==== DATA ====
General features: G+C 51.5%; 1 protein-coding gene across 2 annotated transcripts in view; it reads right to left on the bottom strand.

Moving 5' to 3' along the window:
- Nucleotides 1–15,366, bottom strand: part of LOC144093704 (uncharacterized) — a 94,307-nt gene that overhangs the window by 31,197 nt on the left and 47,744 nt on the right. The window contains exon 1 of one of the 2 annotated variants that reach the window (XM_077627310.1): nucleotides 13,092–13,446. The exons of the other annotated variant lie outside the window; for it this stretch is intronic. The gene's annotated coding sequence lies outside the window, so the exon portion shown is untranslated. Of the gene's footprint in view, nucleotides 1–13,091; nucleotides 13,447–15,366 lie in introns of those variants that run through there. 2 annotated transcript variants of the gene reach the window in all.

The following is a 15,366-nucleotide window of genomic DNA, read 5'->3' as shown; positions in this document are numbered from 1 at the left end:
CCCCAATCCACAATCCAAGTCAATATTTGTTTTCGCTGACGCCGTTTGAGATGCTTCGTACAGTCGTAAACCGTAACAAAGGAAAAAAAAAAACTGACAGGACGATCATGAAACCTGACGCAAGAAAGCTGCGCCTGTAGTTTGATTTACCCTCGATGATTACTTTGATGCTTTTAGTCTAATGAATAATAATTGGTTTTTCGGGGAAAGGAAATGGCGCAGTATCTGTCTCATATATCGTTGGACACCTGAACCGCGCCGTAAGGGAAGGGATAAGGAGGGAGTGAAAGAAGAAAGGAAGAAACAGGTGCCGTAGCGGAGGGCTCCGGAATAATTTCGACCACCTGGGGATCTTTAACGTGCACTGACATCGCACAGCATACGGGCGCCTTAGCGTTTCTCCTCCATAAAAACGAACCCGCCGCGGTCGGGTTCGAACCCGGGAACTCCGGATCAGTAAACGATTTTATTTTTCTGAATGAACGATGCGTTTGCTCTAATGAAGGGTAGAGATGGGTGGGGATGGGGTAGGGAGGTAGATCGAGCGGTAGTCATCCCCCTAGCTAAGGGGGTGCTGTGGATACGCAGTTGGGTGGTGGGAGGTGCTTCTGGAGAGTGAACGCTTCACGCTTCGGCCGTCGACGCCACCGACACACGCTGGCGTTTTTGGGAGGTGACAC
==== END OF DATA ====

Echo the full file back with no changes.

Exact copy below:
General features: G+C 51.5%; 1 protein-coding gene across 2 annotated transcripts in view; it reads right to left on the bottom strand.

Moving 5' to 3' along the window:
- Nucleotides 1–15,366, bottom strand: part of LOC144093704 (uncharacterized) — a 94,307-nt gene that overhangs the window by 31,197 nt on the left and 47,744 nt on the right. The window contains exon 1 of one of the 2 annotated variants that reach the window (XM_077627310.1): nucleotides 13,092–13,446. The exons of the other annotated variant lie outside the window; for it this stretch is intronic. The gene's annotated coding sequence lies outside the window, so the exon portion shown is untranslated. Of the gene's footprint in view, nucleotides 1–13,091; nucleotides 13,447–15,366 lie in introns of those variants that run through there. 2 annotated transcript variants of the gene reach the window in all.

The following is a 15,366-nucleotide window of genomic DNA, read 5'->3' as shown; positions in this document are numbered from 1 at the left end:
CCCCAATCCACAATCCAAGTCAATATTTGTTTTCGCTGACGCCGTTTGAGATGCTTCGTACAGTCGTAAACCGTAACAAAGGAAAAAAAAAAACTGACAGGACGATCATGAAACCTGACGCAAGAAAGCTGCGCCTGTAGTTTGATTTACCCTCGATGATTACTTTGATGCTTTTAGTCTAATGAATAATAATTGGTTTTTCGGGGAAAGGAAATGGCGCAGTATCTGTCTCATATATCGTTGGACACCTGAACCGCGCCGTAAGGGAAGGGATAAGGAGGGAGTGAAAGAAGAAAGGAAGAAACAGGTGCCGTAGCGGAGGGCTCCGGAATAATTTCGACCACCTGGGGATCTTTAACGTGCACTGACATCGCACAGCATACGGGCGCCTTAGCGTTTCTCCTCCATAAAAACGAACCCGCCGCGGTCGGGTTCGAACCCGGGAACTCCGGATCAGTAAACGATTTTATTTTTCTGAATGAACGATGCGTTTGCTCTAATGAAGGGTAGAGATGGGTGGGGATGGGGTAGGGAGGTAGATCGAGCGGTAGTCATCCCCCTAGCTAAGGGGGTGCTGTGGATACGCAGTTGGGTGGTGGGAGGTGCTTCTGGAGAGTGAACGCTTCACGCTTCGGCCGTCGACGCCACCGACACACGCTGGCGTTTTTGGGAGGTGACAC